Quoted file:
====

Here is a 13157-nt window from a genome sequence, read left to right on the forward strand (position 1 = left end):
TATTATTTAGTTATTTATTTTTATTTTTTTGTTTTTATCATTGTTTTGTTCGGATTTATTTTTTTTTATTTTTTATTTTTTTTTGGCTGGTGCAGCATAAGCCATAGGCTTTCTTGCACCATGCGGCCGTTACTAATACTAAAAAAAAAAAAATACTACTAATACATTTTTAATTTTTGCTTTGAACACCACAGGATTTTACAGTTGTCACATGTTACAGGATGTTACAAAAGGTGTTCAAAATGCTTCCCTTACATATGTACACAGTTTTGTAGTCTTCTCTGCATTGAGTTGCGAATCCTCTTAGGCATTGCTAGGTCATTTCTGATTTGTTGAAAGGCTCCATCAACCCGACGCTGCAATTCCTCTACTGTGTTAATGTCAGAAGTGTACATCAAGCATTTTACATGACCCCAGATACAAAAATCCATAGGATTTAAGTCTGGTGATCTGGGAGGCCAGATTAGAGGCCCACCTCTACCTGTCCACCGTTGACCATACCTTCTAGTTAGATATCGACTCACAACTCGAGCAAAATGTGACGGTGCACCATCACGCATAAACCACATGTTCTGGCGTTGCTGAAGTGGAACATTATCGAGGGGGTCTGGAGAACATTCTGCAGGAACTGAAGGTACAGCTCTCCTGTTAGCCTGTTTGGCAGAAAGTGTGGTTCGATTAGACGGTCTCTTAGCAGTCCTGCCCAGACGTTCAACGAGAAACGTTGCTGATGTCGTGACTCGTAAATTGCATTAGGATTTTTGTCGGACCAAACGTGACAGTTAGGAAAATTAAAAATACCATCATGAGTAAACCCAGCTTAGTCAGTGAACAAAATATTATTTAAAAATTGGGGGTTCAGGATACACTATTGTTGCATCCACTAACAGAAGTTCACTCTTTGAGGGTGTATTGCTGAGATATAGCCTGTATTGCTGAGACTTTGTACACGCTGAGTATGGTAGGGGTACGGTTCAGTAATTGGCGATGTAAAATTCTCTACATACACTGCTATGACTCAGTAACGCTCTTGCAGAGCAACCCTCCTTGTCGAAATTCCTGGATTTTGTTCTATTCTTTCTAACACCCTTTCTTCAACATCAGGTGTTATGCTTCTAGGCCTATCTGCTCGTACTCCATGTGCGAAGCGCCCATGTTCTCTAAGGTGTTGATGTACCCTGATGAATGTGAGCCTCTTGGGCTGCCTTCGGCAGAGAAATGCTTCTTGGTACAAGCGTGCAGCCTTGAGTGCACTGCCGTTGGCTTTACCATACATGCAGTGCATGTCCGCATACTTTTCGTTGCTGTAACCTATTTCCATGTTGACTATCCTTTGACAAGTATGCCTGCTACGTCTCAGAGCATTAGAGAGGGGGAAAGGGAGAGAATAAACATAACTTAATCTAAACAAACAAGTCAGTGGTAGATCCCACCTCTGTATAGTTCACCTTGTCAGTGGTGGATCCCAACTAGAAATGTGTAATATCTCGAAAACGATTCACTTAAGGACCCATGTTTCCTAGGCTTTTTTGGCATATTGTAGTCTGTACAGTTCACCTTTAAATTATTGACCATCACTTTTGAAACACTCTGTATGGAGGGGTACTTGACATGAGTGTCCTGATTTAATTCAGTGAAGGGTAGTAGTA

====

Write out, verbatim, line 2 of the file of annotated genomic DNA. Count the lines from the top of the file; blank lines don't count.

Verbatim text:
TATTATTTAGTTATTTATTTTTATTTTTTTGTTTTTATCATTGTTTTGTTCGGATTTATTTTTTTTTATTTTTTATTTTTTTTTGGCTGGTGCAGCATAAGCCATAGGCTTTCTTGCACCATGCGGCCGTTACTAATACTAAAAAAAAAAAAATACTACTAATACATTTTTAATTTTTGCTTTGAACACCACAGGATTTTACAGTTGTCACATGTTACAGGATGTTACAAAAGGTGTTCAAAATGCTTCCCTTACATATGTACACAGTTTTGTAGTCTTCTCTGCATTGAGTTGCGAATCCTCTTAGGCATTGCTAGGTCATTTCTGATTTGTTGAAAGGCTCCATCAACCCGACGCTGCAATTCCTCTACTGTGTTAATGTCAGAAGTGTACATCAAGCATTTTACATGACCCCAGATACAAAAATCCATAGGATTTAAGTCTGGTGATCTGGGAGGCCAGATTAGAGGCCCACCTCTACCTGTCCACCGTTGACCATACCTTCTAGTTAGATATCGACTCACAACTCGAGCAAAATGTGACGGTGCACCATCACGCATAAACCACATGTTCTGGCGTTGCTGAAGTGGAACATTATCGAGGGGGTCTGGAGAACATTCTGCAGGAACTGAAGGTACAGCTCTCCTGTTAGCCTGTTTGGCAGAAAGTGTGGTTCGATTAGACGGTCTCTTAGCAGTCCTGCCCAGACGTTCAACGAGAAACGTTGCTGATGTCGTGACTCGTAAATTGCATTAGGATTTTTGTCGGACCAAACGTGACAGTTAGGAAAATTAAAAATACCATCATGAGTAAACCCAGCTTAGTCAGTGAACAAAATATTATTTAAAAATTGGGGGTTCAGGATACACTATTGTTGCATCCACTAACAGAAGTTCACTCTTTGAGGGTGTATTGCTGAGATATAGCCTGTATTGCTGAGACTTTGTACACGCTGAGTATGGTAGGGGTACGGTTCAGTAATTGGCGATGTAAAATTCTCTACATACACTGCTATGACTCAGTAACGCTCTTGCAGAGCAACCCTCCTTGTCGAAATTCCTGGATTTTGTTCTATTCTTTCTAACACCCTTTCTTCAACATCAGGTGTTATGCTTCTAGGCCTATCTGCTCGTACTCCATGTGCGAAGCGCCCATGTTCTCTAAGGTGTTGATGTACCCTGATGAATGTGAGCCTCTTGGGCTGCCTTCGGCAGAGAAATGCTTCTTGGTACAAGCGTGCAGCCTTGAGTGCACTGCCGTTGGCTTTACCATACATGCAGTGCATGTCCGCATACTTTTCGTTGCTGTAACCTATTTCCATGTTGACTATCCTTTGACAAGTATGCCTGCTACGTCTCAGAGCATTAGAGAGGGGGAAAGGGAGAGAATAAACATAACTTAATCTAAACAAACAAGTCAGTGGTAGATCCCACCTCTGTATAGTTCACCTTGTCAGTGGTGGATCCCAACTAGAAATGTGTAATATCTCGAAAACGATTCACTTAAGGACCCATGTTTCCTAGGCTTTTTTGGCATATTGTAGTCTGTACAGTTCACCTTTAAATTATTGACCATCACTTTTGAAACACTCTGTATGGAGGGGTACTTGACATGAGTGTCCTGATTTAATTCAGTGAAGGGTAGTAGTA